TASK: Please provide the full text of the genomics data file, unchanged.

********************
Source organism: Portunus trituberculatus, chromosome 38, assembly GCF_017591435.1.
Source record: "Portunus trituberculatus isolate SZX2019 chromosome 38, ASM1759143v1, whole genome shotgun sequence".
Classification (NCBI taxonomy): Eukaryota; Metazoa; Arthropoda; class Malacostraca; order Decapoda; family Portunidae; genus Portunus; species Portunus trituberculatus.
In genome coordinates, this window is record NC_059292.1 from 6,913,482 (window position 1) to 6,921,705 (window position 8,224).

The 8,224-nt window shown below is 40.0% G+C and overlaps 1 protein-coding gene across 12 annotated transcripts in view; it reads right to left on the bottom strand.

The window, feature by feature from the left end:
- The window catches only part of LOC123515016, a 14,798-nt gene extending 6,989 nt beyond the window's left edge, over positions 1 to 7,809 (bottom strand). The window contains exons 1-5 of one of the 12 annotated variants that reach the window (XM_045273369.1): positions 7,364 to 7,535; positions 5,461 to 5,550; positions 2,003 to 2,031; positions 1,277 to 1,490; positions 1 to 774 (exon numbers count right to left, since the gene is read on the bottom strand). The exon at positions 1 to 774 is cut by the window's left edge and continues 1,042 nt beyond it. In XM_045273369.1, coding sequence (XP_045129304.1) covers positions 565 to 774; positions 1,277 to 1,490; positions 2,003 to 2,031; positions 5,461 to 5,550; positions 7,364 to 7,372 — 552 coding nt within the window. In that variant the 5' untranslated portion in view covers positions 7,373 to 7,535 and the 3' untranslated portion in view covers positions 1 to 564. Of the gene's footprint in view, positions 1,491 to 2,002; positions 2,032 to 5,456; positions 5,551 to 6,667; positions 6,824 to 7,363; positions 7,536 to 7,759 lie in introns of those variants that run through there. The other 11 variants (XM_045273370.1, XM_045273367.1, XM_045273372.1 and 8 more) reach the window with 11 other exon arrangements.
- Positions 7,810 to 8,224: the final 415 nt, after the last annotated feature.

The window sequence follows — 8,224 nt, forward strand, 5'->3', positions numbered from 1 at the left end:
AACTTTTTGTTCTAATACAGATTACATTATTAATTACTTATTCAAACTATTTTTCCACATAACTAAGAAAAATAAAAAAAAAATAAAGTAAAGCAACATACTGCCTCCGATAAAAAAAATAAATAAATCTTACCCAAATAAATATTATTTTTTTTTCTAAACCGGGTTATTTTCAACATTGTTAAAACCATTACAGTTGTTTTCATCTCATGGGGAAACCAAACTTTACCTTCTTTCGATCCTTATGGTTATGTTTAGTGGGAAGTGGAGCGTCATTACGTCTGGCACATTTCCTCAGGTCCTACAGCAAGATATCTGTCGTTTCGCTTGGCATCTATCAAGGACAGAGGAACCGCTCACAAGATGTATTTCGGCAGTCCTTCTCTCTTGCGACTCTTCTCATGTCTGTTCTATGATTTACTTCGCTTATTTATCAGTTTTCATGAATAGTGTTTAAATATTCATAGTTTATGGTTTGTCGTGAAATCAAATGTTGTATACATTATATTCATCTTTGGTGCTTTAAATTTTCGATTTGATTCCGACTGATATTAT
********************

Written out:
Source organism: Portunus trituberculatus, chromosome 38, assembly GCF_017591435.1.
Source record: "Portunus trituberculatus isolate SZX2019 chromosome 38, ASM1759143v1, whole genome shotgun sequence".
Classification (NCBI taxonomy): Eukaryota; Metazoa; Arthropoda; class Malacostraca; order Decapoda; family Portunidae; genus Portunus; species Portunus trituberculatus.
In genome coordinates, this window is record NC_059292.1 from 6,913,482 (window position 1) to 6,921,705 (window position 8,224).

The 8,224-nt window shown below is 40.0% G+C and overlaps 1 protein-coding gene across 12 annotated transcripts in view; it reads right to left on the bottom strand.

The window, feature by feature from the left end:
- The window catches only part of LOC123515016, a 14,798-nt gene extending 6,989 nt beyond the window's left edge, over positions 1 to 7,809 (bottom strand). The window contains exons 1-5 of one of the 12 annotated variants that reach the window (XM_045273369.1): positions 7,364 to 7,535; positions 5,461 to 5,550; positions 2,003 to 2,031; positions 1,277 to 1,490; positions 1 to 774 (exon numbers count right to left, since the gene is read on the bottom strand). The exon at positions 1 to 774 is cut by the window's left edge and continues 1,042 nt beyond it. In XM_045273369.1, coding sequence (XP_045129304.1) covers positions 565 to 774; positions 1,277 to 1,490; positions 2,003 to 2,031; positions 5,461 to 5,550; positions 7,364 to 7,372 — 552 coding nt within the window. In that variant the 5' untranslated portion in view covers positions 7,373 to 7,535 and the 3' untranslated portion in view covers positions 1 to 564. Of the gene's footprint in view, positions 1,491 to 2,002; positions 2,032 to 5,456; positions 5,551 to 6,667; positions 6,824 to 7,363; positions 7,536 to 7,759 lie in introns of those variants that run through there. The other 11 variants (XM_045273370.1, XM_045273367.1, XM_045273372.1 and 8 more) reach the window with 11 other exon arrangements.
- Positions 7,810 to 8,224: the final 415 nt, after the last annotated feature.

The window sequence follows — 8,224 nt, forward strand, 5'->3', positions numbered from 1 at the left end:
AACTTTTTGTTCTAATACAGATTACATTATTAATTACTTATTCAAACTATTTTTCCACATAACTAAGAAAAATAAAAAAAAAATAAAGTAAAGCAACATACTGCCTCCGATAAAAAAAATAAATAAATCTTACCCAAATAAATATTATTTTTTTTTCTAAACCGGGTTATTTTCAACATTGTTAAAACCATTACAGTTGTTTTCATCTCATGGGGAAACCAAACTTTACCTTCTTTCGATCCTTATGGTTATGTTTAGTGGGAAGTGGAGCGTCATTACGTCTGGCACATTTCCTCAGGTCCTACAGCAAGATATCTGTCGTTTCGCTTGGCATCTATCAAGGACAGAGGAACCGCTCACAAGATGTATTTCGGCAGTCCTTCTCTCTTGCGACTCTTCTCATGTCTGTTCTATGATTTACTTCGCTTATTTATCAGTTTTCATGAATAGTGTTTAAATATTCATAGTTTATGGTTTGTCGTGAAATCAAATGTTGTATACATTATATTCATCTTTGGTGCTTTAAATTTTCGATTTGATTCCGACTGATATTAT